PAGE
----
Urban Air Trees
September 15, 2008 11:01 AM   Subscribe

Video report about the newly constructed "Urban Air Trees" in Madrid, Spain. These unique structures are designed to both affect the surrounding environment and act as a social centers. Using live plants and photovoltaic cells the Air Tree produces a substantial amount of oxygen and energy. Designed by Urban Ecosystems.
posted by Surfin' Bird (24 comments total) 7 users marked this as a favorite
If these function, why not put a huge one on the roof of every vivienda in Spain? It suffers from the same flaw many vital public works do: there is no way to build one of these things and have it not be ugly and odd-looking. (That could apply to the Air Tree or the apartments, though.)
posted by resurrexit at 11:16 AM on September 15, 2008

posted by Alexandra Kitty at 11:16 AM on September 15, 2008

This is a double. I am too lazy to find the original.
posted by everichon at 11:40 AM on September 15, 2008

Link to the original
posted by Librarygeek at 11:45 AM on September 15, 2008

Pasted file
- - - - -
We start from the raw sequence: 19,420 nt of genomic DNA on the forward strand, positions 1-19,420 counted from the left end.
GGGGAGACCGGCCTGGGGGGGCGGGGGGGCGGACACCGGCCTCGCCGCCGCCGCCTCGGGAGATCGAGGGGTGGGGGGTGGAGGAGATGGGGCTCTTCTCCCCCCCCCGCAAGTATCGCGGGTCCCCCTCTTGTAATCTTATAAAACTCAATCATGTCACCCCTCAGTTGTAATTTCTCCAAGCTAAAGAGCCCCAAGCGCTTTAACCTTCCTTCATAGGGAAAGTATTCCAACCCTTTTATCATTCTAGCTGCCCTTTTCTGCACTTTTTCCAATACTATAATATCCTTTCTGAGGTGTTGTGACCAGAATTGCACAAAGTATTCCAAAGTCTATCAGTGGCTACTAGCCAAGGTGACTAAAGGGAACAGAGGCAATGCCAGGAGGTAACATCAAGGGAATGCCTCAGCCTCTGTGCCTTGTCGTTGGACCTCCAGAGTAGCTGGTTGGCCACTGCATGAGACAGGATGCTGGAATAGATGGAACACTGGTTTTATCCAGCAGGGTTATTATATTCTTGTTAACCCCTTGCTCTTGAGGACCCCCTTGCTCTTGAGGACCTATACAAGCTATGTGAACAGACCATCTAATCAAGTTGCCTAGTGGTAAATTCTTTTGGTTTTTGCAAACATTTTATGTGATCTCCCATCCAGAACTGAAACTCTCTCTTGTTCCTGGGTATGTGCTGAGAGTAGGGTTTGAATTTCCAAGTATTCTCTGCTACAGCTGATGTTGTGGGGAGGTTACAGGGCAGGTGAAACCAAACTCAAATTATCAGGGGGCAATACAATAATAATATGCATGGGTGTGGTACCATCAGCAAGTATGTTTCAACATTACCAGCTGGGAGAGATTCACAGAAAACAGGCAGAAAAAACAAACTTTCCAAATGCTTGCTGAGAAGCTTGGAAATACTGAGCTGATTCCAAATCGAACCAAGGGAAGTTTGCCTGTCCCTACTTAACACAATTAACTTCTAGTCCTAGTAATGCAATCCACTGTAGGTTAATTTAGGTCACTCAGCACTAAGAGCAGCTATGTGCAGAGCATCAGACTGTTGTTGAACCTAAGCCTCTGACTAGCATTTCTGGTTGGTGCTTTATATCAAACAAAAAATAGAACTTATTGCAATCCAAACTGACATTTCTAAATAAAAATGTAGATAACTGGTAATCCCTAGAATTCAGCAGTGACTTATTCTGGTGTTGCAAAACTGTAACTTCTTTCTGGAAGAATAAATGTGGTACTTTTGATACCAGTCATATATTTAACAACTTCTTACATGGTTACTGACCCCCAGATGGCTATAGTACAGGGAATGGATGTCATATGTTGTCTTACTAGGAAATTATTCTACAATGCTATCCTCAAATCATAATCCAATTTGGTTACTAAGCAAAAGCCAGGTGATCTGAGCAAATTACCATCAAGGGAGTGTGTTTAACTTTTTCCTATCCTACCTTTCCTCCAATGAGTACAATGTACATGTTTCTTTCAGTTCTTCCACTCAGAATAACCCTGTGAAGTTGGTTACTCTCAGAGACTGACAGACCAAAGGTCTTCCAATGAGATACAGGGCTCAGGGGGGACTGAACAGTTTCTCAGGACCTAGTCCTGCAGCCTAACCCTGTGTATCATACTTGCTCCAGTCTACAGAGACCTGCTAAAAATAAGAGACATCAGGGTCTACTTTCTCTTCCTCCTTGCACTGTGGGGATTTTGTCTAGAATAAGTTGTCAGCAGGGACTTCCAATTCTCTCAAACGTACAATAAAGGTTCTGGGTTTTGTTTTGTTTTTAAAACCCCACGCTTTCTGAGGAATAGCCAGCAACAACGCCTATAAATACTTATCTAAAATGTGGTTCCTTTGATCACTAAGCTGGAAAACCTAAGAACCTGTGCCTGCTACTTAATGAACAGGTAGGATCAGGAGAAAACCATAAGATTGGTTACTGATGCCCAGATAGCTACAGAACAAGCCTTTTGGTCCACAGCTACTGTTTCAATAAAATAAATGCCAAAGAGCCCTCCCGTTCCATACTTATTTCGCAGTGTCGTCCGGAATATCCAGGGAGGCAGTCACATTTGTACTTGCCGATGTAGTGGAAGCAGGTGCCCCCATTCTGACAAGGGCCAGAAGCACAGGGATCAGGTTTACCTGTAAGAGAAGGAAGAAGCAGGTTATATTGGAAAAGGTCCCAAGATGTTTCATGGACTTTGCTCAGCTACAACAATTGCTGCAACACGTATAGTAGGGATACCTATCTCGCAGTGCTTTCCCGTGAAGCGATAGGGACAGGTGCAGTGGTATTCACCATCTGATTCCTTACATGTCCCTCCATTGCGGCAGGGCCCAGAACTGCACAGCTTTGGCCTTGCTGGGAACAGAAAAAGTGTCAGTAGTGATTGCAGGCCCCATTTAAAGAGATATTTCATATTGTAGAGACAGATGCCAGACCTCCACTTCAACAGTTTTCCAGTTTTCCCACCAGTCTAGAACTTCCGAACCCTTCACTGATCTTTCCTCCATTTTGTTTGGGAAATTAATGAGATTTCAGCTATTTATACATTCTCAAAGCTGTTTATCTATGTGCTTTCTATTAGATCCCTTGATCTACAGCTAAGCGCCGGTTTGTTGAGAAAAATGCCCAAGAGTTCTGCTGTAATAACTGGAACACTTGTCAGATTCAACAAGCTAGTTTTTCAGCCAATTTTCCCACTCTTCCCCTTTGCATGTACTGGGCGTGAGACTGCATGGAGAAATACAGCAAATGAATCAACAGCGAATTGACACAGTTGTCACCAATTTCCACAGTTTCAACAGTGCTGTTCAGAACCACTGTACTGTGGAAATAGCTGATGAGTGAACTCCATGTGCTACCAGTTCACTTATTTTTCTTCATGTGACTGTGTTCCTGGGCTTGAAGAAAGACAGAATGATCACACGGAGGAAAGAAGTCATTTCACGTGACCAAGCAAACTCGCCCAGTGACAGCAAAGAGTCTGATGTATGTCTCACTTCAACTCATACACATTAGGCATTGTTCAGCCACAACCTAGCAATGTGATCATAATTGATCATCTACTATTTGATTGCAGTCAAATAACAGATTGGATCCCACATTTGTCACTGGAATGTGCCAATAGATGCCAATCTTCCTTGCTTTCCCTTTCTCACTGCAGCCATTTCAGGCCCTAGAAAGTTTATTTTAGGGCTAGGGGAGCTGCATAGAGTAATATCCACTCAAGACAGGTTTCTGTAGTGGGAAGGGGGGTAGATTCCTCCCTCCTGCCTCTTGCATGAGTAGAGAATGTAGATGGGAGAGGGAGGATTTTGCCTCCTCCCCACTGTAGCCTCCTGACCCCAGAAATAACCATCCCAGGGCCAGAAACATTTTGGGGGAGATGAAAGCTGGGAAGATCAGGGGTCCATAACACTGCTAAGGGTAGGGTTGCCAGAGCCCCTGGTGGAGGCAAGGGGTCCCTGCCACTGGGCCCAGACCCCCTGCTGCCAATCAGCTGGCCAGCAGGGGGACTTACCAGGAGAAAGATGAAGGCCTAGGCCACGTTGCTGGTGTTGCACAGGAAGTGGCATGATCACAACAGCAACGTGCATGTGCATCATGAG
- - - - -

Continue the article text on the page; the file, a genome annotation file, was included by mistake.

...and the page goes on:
Now watch, as I restrain myself from treating this doomed thread as a free-for-all. Here goes.
posted by everichon at 11:58 AM on September 15, 2008

What's ugly about it?
posted by DU at 12:04 PM on September 15, 2008

I missed the original, so was glad for the double.
That said, it's anything goes, and I for one intend to have some pancakes.
posted by Outlawyr at 12:11 PM on September 15, 2008 [1 favorite]

This is not a double, but a deliberate follow-up (the "original" is linked in the body of this post.) Whether a video about these things is worth a whole new FPP is debatable, but at least it isn't just an inadvertent reposting of the same article.
posted by contraption at 12:19 PM on September 15, 2008 [1 favorite]

I remmeber me the original and hooo-boy did I think it was just some pie-in-the-eye crap some dope whipped up on an over-caffeinated morning when he/she should have been doing something less... I dunno, ugly...

To 'see' them live - wow. Brutal. Trees would have been a much smarter way to go, no?

Secondly - what resurrexit said.

now hasta-la-pasta, baybee.
posted by From Bklyn at 12:21 PM on September 15, 2008

Most "ugly" additions to buildings quickly become either invisible or essential for a building to look "right". See also: TV aerials, chimneys, gutters and drainpipes, satellite dishes.
posted by WPW at 12:36 PM on September 15, 2008

And soon it will be the same for solar panels and windmills...
posted by WPW at 12:36 PM on September 15, 2008

I think they looked better than the stuff in the surrounding area(but mabye I just like weird looking stuff). Also it seems that as they were walking around the trees and plant life in general in the area didn't look to be doing so well.